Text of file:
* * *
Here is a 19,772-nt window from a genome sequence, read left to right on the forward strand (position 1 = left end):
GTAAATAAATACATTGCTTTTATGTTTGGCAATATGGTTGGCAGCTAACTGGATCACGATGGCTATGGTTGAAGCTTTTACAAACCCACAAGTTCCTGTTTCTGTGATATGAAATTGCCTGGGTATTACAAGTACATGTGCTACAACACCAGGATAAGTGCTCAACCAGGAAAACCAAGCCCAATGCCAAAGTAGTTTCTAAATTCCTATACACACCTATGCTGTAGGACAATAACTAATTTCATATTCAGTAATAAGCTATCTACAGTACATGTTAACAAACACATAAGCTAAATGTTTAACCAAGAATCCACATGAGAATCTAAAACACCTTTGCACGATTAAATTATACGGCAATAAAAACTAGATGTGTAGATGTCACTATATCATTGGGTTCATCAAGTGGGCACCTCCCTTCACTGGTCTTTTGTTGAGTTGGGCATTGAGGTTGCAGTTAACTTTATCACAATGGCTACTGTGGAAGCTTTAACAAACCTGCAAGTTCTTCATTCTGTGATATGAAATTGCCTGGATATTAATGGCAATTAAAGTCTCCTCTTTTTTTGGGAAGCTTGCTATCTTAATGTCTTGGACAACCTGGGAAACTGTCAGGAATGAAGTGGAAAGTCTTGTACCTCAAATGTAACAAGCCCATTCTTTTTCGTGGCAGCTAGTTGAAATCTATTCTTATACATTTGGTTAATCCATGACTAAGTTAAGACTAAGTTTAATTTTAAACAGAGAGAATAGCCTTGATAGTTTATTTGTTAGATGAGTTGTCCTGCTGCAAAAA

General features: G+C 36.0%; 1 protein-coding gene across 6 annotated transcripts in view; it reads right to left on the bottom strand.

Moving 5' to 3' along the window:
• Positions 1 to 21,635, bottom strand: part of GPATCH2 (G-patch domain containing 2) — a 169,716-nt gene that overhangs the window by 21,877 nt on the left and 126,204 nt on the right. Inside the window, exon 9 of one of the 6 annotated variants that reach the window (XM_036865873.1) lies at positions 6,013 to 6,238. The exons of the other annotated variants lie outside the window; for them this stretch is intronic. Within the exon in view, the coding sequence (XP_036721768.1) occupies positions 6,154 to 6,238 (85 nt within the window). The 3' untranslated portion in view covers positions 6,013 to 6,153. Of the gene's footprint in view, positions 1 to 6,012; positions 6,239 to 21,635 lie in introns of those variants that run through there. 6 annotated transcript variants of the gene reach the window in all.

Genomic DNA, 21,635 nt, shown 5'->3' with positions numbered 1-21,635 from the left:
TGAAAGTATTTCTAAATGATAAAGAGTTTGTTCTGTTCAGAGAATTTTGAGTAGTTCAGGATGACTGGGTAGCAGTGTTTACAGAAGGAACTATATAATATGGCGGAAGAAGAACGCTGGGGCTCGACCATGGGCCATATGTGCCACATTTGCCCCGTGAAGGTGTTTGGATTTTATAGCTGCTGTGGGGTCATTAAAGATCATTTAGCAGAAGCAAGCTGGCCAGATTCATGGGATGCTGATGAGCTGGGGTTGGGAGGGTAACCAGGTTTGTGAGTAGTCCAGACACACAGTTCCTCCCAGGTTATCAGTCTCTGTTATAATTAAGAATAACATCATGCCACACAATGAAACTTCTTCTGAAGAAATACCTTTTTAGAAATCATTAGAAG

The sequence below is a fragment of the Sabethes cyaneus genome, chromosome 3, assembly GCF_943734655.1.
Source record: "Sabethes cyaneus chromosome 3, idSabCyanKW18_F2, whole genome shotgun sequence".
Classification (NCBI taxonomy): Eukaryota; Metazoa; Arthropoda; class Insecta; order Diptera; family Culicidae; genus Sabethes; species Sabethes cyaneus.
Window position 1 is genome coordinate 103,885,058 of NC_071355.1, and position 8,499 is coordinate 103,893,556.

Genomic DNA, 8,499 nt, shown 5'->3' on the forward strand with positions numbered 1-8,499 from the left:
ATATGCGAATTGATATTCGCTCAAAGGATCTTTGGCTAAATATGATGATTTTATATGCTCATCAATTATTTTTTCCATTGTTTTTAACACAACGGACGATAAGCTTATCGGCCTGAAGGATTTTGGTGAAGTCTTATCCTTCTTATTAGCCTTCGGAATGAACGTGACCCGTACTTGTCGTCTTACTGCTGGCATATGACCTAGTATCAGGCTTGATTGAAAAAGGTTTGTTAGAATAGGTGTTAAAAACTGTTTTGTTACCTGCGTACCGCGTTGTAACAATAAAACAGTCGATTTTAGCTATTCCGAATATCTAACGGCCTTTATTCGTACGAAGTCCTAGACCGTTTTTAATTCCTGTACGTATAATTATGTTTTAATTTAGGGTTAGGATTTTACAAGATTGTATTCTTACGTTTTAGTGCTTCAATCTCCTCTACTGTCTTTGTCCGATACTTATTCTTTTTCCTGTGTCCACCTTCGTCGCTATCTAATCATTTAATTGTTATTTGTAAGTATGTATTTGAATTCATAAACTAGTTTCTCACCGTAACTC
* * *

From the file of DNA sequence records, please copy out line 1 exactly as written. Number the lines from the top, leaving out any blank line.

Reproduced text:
Here is a 19,772-nt window from a genome sequence, read left to right on the forward strand (position 1 = left end):